It is imperative that accurate methods be developed for precise imaging of diseased tissues and for analysis of diseased cells after they have been removed from the body. In the Day Lab, we are exploiting nanoshells’ unique optical properties and simple gold/thiol bioconjugation chemistry in order to use them as contrast agents for a variety of optical imaging modalities and to use them to enhance the detection limit of traditional enzyme linked immunosorbent assays. In one specific application, we are coating nanoshells with antibodies against receptors that are over-expressed by circulating tumor cells (CTCs), and demonstrating that we can enhance the detection limit of these CTCs relative to traditional assays. In the above schematic, the CTC is blue, the nanoshells are yellow, and the antibodies are red.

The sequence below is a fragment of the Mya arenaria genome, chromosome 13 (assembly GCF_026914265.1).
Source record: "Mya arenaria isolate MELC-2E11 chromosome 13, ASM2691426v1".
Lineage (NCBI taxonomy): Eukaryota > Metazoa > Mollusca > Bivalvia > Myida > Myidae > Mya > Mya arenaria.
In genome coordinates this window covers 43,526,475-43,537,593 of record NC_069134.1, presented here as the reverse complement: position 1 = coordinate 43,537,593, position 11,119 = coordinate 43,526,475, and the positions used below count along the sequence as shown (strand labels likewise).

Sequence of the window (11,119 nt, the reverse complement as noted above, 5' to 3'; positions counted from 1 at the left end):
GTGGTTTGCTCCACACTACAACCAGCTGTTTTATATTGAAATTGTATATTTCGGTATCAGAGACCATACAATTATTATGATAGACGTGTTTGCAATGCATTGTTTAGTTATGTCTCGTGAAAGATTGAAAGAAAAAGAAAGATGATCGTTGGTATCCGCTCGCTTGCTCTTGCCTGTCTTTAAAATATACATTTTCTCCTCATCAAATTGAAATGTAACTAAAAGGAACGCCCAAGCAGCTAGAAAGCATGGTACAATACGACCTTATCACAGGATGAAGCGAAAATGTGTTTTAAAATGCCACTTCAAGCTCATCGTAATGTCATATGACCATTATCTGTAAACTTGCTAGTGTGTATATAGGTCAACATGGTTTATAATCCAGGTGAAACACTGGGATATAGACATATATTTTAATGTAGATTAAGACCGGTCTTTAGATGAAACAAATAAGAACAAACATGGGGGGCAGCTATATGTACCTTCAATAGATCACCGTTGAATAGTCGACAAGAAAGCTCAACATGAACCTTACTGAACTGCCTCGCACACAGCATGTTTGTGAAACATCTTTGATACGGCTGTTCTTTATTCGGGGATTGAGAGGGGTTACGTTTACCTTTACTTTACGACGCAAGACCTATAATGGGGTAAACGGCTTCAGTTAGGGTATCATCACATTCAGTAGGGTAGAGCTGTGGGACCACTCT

1. Billingsley MM, Riley RS, Day ES. Antibody-nanoparticle conjugates to improve the sensitivity of ELISA-based detection methods. PLOS ONE. 2017; 12(5); e0177592.
2. Day ES, Bickford LR, Slater JH, Riggall NS, Drezek RA, West JL. Antibody-conjugated gold-gold sulfide nanoparticles as multifunctional agents for imaging and therapy of breast cancer. International Journal of Nanomedicine. 2010; 5: 445-454.
3. Rostro-Kohanloo BC, Bickford LR, Payne CM, Day ES, Anderson LJE, Zhong M, Lee S, Mayer KM, Zal T, Adam L, Dinney CPN, Drezek RA, West JL, Hafner JH. The stabilization and targeting of surfactant-synthesized gold nanorods. Nanotechnology. 2009; 20: 434005.